Muholi is a visual activist who is using her images to make visible the stories of black LBGTI people who live in South Africa and beyond.

Ntozakhe II, Parktown, 2016
Ntozakhe II, Parktown, 2016

On her exhibition, Somnyama Ngonyama… This is my artistic expression to reflect on and respond to the experience of racism. The work deals with the racism we see perpetuated in the media, and incidents that happen every day that we do not speak about; the experiences that displace the black person in different spaces.

On the artist’s responsibility… I am an activist before I am an artist, and use my photography to address issues not often tackled in the mainstream media. I believe artists have a responsibility, because we live in a world where a lot of our people are excluded from certain spaces. When a space is opened up for us, it is our responsibility to question and critique, as well as open up these spaces for others.

On making more spaces for LGBTI people… There is an invisibility and lack of representation for black queer content in galleries and other public sites, which we must fight by insisting on having conversations about the absence of our work in those spaces. Most artists do not have access to galleries to show their work because some curators and directors perceive our work as “too explicit”, not relevant, or outside mainstream concerns. When we think of art activism produced by people who identify as LGBTI, we have to make sure our people are resourced to show their work.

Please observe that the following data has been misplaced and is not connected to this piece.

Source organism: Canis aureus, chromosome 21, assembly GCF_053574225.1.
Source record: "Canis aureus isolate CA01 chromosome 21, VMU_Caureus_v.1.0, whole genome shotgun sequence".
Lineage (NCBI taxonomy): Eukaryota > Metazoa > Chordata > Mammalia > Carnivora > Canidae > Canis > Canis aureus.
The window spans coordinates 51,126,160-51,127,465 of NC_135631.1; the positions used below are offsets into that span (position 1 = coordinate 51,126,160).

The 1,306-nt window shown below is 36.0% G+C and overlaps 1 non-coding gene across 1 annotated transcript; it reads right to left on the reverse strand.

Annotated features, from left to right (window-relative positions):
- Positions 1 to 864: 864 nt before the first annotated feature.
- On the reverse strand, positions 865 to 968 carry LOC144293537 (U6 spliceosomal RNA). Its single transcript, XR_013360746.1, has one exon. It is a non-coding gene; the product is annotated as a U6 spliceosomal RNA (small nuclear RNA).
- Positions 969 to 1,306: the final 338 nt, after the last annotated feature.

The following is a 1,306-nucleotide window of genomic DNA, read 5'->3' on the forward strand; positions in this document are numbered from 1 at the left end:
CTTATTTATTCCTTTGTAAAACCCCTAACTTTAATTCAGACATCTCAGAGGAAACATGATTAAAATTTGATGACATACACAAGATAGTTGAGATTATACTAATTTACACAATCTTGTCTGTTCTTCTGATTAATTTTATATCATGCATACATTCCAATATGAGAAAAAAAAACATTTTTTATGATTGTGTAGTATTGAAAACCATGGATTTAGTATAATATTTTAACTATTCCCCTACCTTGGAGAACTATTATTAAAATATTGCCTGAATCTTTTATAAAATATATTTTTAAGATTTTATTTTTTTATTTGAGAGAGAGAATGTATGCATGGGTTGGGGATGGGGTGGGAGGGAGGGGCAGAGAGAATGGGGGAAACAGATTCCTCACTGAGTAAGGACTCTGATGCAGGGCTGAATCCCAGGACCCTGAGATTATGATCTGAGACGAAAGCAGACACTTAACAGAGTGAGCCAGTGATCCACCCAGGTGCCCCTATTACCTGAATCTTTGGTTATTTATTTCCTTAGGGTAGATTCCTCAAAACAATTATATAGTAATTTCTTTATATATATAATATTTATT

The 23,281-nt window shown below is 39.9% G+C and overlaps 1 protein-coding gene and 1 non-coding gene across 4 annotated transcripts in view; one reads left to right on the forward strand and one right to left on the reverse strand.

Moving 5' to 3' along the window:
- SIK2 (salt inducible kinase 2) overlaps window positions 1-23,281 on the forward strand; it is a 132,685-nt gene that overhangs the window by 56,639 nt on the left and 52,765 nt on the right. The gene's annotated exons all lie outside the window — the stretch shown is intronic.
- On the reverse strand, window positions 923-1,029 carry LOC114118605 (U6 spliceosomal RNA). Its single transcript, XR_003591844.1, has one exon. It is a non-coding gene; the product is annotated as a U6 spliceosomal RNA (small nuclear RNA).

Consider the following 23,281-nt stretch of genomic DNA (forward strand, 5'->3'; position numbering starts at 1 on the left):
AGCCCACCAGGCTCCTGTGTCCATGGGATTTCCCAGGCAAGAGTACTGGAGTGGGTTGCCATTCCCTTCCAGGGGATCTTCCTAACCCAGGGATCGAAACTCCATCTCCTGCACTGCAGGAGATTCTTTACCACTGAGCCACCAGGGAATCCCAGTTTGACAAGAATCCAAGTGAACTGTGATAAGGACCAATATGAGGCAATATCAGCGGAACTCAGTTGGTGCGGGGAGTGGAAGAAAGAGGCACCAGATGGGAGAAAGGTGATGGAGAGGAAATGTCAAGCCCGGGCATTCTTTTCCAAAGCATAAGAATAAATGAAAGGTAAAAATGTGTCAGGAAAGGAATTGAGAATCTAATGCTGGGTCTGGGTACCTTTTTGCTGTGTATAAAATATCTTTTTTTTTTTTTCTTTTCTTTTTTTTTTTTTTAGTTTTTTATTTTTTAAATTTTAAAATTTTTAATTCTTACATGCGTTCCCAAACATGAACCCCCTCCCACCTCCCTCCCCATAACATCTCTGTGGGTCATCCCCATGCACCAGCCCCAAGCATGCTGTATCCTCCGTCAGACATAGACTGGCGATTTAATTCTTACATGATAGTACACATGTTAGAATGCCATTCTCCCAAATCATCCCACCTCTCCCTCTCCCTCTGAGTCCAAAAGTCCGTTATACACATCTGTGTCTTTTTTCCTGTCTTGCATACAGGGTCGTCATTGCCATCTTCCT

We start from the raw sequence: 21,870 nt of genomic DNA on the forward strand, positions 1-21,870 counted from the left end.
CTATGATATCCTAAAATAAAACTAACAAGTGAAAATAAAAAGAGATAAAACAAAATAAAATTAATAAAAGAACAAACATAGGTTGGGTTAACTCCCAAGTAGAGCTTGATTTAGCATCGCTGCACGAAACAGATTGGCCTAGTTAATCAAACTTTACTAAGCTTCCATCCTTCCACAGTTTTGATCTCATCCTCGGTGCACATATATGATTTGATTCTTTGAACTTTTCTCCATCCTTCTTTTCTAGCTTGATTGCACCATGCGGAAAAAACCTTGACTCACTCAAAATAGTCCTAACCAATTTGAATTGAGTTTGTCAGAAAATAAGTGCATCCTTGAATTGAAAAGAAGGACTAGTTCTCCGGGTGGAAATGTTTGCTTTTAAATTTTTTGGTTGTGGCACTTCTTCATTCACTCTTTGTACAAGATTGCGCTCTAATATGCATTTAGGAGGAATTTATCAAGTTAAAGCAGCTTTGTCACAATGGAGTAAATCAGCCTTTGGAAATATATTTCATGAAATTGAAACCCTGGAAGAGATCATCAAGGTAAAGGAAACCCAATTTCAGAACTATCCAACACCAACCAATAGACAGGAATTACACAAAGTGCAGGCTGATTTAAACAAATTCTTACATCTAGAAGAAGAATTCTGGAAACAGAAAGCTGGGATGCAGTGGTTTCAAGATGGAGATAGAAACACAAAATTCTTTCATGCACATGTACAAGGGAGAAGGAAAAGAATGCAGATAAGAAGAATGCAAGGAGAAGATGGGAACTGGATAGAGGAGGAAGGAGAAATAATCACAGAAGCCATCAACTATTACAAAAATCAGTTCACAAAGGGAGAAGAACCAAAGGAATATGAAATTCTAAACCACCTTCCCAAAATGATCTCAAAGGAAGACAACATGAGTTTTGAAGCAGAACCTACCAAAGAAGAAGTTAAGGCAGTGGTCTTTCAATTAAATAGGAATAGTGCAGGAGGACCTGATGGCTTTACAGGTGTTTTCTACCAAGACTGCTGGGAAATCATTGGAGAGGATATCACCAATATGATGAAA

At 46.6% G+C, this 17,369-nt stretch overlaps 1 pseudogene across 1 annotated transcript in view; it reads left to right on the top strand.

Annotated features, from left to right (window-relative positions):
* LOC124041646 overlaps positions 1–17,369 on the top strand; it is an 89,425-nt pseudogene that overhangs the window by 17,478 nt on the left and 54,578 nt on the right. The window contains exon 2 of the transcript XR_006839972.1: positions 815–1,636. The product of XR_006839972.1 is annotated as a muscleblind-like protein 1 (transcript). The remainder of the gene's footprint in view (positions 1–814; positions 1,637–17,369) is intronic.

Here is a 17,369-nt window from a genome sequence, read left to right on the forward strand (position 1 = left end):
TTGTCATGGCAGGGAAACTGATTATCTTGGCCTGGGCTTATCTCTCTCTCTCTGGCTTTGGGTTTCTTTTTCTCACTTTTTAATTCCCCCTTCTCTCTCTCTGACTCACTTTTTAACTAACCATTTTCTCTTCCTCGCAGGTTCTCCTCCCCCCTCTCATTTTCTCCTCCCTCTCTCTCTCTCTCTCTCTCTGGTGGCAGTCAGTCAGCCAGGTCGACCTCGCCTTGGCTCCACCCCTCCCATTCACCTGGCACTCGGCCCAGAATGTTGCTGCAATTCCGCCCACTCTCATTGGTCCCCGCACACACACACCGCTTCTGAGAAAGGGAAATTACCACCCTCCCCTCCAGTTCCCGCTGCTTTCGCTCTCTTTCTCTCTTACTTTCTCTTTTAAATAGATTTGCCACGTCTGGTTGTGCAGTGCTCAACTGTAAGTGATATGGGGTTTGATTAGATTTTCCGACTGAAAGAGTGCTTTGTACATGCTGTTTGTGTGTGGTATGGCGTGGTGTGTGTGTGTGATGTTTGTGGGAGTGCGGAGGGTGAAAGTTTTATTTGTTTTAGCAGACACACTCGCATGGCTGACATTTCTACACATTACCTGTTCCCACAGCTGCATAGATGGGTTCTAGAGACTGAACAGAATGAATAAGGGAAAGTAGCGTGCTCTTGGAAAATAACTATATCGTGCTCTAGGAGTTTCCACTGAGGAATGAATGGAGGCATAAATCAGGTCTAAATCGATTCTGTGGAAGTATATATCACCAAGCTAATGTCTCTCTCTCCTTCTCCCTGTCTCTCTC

On the legacy she wants to leave… I want everyone who looks at my work to see the existence of LGBTI people in South Africa and beyond. I want people to respect us and appreciate that a lot of relevant things we are doing have historically been left undocumented, unheard, and unseen. I want our experiences to continue to be part of the South African history archives, permanently written into their narratives. I want our visuals to be part of the mainstream archives to educate people, because our history needs queer history to be complete and representative of all people.


This article is adapted from one originally published in 'Sunday Times The Edit Spring/Summer Holiday '16'. Available to select print subscribers, and all digital subscribers, this magazine is your ultimate seasonal fashion guide. Read 'The Edit' online now.

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